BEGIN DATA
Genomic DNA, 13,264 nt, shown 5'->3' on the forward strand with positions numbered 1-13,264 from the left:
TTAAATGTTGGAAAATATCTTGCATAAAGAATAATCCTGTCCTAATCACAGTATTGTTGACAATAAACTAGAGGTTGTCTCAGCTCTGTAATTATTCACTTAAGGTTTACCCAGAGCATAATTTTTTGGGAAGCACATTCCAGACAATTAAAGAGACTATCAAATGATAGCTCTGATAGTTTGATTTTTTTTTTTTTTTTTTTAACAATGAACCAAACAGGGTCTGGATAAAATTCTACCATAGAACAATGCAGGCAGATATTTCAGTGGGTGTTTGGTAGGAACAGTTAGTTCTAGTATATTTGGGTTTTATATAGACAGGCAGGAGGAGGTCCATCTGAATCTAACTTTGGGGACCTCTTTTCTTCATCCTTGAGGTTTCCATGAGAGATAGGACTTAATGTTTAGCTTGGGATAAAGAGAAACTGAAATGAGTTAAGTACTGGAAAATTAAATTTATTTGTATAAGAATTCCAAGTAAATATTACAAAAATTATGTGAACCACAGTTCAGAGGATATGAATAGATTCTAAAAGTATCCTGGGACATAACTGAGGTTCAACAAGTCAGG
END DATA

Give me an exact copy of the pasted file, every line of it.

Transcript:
Genomic DNA, 13,264 nt, shown 5'->3' on the forward strand with positions numbered 1-13,264 from the left:
TTAAATGTTGGAAAATATCTTGCATAAAGAATAATCCTGTCCTAATCACAGTATTGTTGACAATAAACTAGAGGTTGTCTCAGCTCTGTAATTATTCACTTAAGGTTTACCCAGAGCATAATTTTTTGGGAAGCACATTCCAGACAATTAAAGAGACTATCAAATGATAGCTCTGATAGTTTGATTTTTTTTTTTTTTTTTTTAACAATGAACCAAACAGGGTCTGGATAAAATTCTACCATAGAACAATGCAGGCAGATATTTCAGTGGGTGTTTGGTAGGAACAGTTAGTTCTAGTATATTTGGGTTTTATATAGACAGGCAGGAGGAGGTCCATCTGAATCTAACTTTGGGGACCTCTTTTCTTCATCCTTGAGGTTTCCATGAGAGATAGGACTTAATGTTTAGCTTGGGATAAAGAGAAACTGAAATGAGTTAAGTACTGGAAAATTAAATTTATTTGTATAAGAATTCCAAGTAAATATTACAAAAATTATGTGAACCACAGTTCAGAGGATATGAATAGATTCTAAAAGTATCCTGGGACATAACTGAGGTTCAACAAGTCAGG